- Give the dogs names. At the shelter where Blue was found in Person County, N.C., the dogs don’t have names; they are given numbers and expiration dates. The adoption coordinator at Robeson County Shelter in Saint Pauls, N.C., told me that when she began working to turn their program around, the first thing she did was name the dogs, because a name shows that someone cares about them as individuals. It affects the entire staff’s attitude toward what happens there day in and day out. It is harder to kill a dog who has a name. It makes people want to do more to help the dogs.
- Tap into the nationwide rescue community via sites like Petfinder.com (full disclosure: Barron’s is donating a portion of the proceeds from Little Boy Blue to the Petfinder Foundation). Even if you’re in an economically depressed area and can’t find local adopters, you can find responsible rescue groups in other areas—even in other states—that are willing to transport and foster the dogs while marketing them for adoption. The pipeline exists. Use it.
- Take photos of the dogs outside of the shelter environment. With my own foster dogs, the photos I take of them just a few hours after they’ve had a chance to calm down and play in my back yard are far superior to those I get at the shelter. Anything you can do to help them relax will make them look happier and healthier in their adoption photos, and thus increase their chances of finding a home.
B: How does a dog benefit by being fostered?
KK: When I wrote Little Boy Blue, I’d had just two foster dogs, Izzy and Summer. I now have fosters number 16 and 17, Ginger and Sally, staying here at the house with Blue and me. So I’ve gained a good deal of experience in this area.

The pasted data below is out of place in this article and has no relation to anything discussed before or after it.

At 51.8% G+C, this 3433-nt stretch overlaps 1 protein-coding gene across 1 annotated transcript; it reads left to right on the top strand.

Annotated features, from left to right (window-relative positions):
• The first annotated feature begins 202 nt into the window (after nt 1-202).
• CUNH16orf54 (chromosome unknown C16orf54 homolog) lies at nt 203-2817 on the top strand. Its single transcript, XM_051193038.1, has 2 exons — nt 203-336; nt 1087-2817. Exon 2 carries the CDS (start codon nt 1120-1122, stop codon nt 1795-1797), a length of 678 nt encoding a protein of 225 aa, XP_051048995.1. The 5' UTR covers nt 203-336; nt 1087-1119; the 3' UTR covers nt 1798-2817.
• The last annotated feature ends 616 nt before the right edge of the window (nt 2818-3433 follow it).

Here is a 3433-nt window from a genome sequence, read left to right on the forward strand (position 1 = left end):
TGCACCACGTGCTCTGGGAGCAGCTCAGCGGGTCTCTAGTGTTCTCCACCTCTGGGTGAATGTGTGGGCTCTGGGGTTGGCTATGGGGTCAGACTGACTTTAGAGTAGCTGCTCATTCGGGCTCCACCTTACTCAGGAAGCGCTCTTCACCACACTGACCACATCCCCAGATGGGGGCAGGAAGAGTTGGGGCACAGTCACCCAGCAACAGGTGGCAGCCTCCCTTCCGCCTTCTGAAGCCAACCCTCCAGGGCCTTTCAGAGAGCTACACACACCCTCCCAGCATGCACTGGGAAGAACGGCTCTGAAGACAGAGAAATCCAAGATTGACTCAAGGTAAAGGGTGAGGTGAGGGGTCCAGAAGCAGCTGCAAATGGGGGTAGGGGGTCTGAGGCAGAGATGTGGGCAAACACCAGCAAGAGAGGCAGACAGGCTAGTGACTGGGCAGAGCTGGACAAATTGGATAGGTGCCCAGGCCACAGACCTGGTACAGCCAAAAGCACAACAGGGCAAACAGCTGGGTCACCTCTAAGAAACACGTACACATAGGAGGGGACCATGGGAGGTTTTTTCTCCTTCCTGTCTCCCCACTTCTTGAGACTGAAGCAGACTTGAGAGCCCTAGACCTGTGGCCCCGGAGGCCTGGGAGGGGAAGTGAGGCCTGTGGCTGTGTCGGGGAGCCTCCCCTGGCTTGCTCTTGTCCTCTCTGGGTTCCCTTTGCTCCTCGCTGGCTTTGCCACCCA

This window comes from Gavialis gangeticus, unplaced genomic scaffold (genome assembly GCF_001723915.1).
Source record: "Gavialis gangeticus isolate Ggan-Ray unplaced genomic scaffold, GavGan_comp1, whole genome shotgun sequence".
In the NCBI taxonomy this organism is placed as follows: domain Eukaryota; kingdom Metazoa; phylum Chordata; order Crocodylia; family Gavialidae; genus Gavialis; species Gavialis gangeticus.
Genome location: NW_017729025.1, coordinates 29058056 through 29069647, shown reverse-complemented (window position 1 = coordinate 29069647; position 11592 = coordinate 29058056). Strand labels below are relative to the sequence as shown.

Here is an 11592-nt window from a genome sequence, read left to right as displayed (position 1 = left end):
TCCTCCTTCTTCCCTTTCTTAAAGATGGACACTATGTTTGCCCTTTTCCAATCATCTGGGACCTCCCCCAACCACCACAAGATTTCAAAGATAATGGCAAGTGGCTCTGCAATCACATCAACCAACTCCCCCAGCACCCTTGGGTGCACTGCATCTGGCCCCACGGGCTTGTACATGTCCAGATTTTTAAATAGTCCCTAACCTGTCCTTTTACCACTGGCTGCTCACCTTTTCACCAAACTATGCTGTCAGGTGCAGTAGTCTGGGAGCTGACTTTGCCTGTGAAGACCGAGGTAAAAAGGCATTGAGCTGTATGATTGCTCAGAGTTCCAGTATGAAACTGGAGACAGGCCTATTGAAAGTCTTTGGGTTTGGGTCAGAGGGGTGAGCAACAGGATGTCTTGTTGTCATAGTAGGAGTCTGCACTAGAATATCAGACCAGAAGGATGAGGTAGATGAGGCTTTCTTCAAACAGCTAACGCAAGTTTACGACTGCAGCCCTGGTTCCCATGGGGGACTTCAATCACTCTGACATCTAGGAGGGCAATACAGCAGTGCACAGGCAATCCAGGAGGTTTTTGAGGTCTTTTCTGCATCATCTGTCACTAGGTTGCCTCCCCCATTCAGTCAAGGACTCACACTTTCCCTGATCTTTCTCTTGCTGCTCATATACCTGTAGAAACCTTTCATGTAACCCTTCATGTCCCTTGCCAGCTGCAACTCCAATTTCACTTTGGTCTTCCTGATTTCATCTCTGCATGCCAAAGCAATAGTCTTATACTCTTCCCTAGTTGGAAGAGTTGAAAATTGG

The shelter environment itself is stressful for dogs. On top of that, they’ve been abandoned by the only humans they’ve ever known, or perhaps they’ve been starved or intentionally harmed. Then they come to my home, and while they’re friendly and curious, they’re still stressed.
When they see how calm Blue is, they begin to understand that they are somewhere happy and good. In a very short time, each one turns into a completely different dog. Sometimes it takes a few days, or a week with the shy puppies or those who need medical care, but it happens every time. They know they will get their own bowl of food at mealtimes. They have a sunny, grassy back yard to run and play in. They have me hugging them and giving them toys. They have a big, clean crate where they feel safe and can take a nap in peace and quiet. They ride in the car, they go with us for walks at the park. They learn basic commands like “sit” and realize they can do things to earn treats.